5 New York Mets Prospects To Watch During Spring Training
New York Mets: 5 Prospects To Look for In Spring Training
MLB Spring Training is right around the corner and for the New York Mets, as always, there are more questions than answers. We're well aware of the problems the Mets have at first base and shortstop, as well as various bullpen concerns. Will we see any future stars in Spring Training? Are there any rays of hope?
The good news is that help seems to be on the way as it pertains to the bullpen and starting pitching. Of the five prospects, four on this list are pitchers. The bad news is that offensive help probably won't come through the farm system. Historically, the Mets have focused on drafting young arms rather than bats to improve their team, and this is truer than ever before.
There's nothing inherently wrong with this strategy; pitching is the most valuable asset a club can have. However, a little offense every now and then never hurt anybody either.
The major problems that have surfaced for the Mets since their last playoff appearance in 2006 have related to offense. Unless the team decides to tackle these issues through trade or free agency, it doesn't appear that will change anytime soon. And no, the additions of Chris Young and Curtis Granderson alone will not provide the Mets with sufficient enough offense to be a playoff-caliber team.
But before we start discussing the playoffs, let's take a look at the five key Mets prospects who will be participating in Spring Training.
5. Cesar Puello
Cesar Puello (RF) has some issues. For one, he was suspended 50 games last year for Biogenesis involvement. He also doesn't hit for any sort of power nor does he drive in runs.
On the bright side, he has good speed and finds a way to get on base. He has a career minor league average of .287 to go along with a .357 OBP. He's also stolen 135 bases with a success rate around 72 percent. Even more impressive was his 2013 AA campaign in which he hit .326. Oh, and he's only 22 years old.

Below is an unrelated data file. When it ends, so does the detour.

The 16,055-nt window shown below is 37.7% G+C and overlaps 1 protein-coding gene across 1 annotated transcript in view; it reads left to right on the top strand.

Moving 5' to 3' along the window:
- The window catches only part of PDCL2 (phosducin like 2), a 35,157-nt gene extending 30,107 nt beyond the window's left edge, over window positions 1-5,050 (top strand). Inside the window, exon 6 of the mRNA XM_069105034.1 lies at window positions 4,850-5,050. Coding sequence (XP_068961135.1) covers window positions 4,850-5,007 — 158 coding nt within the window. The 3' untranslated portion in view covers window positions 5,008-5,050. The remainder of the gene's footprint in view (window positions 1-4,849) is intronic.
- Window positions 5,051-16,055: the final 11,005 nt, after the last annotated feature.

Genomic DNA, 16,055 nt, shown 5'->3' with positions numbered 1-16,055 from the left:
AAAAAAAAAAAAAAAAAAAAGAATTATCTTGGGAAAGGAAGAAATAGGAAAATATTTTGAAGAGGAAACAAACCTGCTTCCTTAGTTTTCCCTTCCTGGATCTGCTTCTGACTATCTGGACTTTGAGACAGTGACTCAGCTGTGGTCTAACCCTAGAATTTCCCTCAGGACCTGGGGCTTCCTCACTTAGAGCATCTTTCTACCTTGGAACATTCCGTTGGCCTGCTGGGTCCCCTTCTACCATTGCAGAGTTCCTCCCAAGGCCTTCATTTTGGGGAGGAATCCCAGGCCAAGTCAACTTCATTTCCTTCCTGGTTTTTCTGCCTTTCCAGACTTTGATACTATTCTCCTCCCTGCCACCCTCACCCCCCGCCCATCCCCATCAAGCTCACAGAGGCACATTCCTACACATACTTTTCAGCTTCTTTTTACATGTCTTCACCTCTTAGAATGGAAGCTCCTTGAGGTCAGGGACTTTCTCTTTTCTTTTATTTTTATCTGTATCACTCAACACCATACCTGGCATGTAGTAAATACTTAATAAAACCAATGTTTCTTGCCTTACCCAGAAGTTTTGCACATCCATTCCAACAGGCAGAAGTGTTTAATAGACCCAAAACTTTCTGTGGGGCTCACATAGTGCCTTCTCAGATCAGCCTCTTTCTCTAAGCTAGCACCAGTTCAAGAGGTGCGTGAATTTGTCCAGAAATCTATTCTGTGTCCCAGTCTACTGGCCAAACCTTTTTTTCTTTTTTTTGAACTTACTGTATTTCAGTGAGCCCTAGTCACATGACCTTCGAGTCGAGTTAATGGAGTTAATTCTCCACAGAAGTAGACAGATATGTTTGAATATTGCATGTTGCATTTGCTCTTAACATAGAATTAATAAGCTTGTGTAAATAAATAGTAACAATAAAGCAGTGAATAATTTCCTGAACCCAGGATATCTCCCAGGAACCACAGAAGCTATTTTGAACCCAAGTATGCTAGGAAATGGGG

The Mets have been looking for a consistent lead-off hitter ever since Jose Reyes left, and perhaps Puello will fit the bill some day.
4. Jeff Walters
Jeff Walters (P) is someone who could give the Mets considerable bullpen depth.
Walters has a career ERA of 2.91 in the minors in 106 games and has experience closing games. He had an excellent AA year in 2012 where he saved 38 games in 42 chances with a WHIP of 1.11 while allowing hitters just a .224 AVG. At 26 years of age, Mets fans should expect to see Walters sooner rather than later.
3. Jeurys Familia
Jeurys Familia (P) has had a few brief stints in the major leagues and they haven't gone particularly well, but it's still way too early to tell whether or not this 24 year old has what it takes to make it in the bigs.
At 6-foot-4, 230 pounds, he can be an intimidating presence on the mound and the Mets like his stuff. Walks have been an issue for Familia, but the Mets' front office still have a lot of confidence that he has the tools to bring it together. Familia also has the capacity to start or come in from the bullpen. In the minors, he has a career ERA of 3.81, batters have hit .243 against him, and he's only allowed 31 HR in 576.2 IP.
2. Ryan Reid
Ryan Reid (P) just might be a late bloomer. At 29, he's the oldest of the five prospects on this list, but he is also one of the brightest. Reid has 543 strikeouts in 544 IP in the minor leagues to go along with a solid 3.87 ERA.
Where Reid really impressed was during his only big league stint with the Pittsburgh Pirates in 2013. In seven games with Pittsburgh, Reid pitched to an ERA of 1.64, a WHIP of 1.09 and kept opponents to an average of .231. As a prospective bullpen arm, it would be surprising not to see Reid pitch at the major league level in 2014.
1. Steven Matz
Steven Matz (p) is a very interesting prospect. On the down side, he's never pitched past single A and he underwent Tommy John surgery in 2010. Still, he's a local kid from Stony Brook, NY, only 22 years old and a left-hander. Oh, and he appears to be very good.
In 135.1 IP in the minors, Matz has only allowed 102 hits, struck out 155 batters and held opponents to a .211 average. This was good enough for a 2.39 ERA and a WHIP of 1.16. He may only be a spring chicken, but look for Matz to strut his stuff in Spring Training.
Kyle Seager Move a Mixed Message For Mariners Fans
The Kyle Seager signing is great for the M's long-term future, but it could have negative short-term implications as well. Read More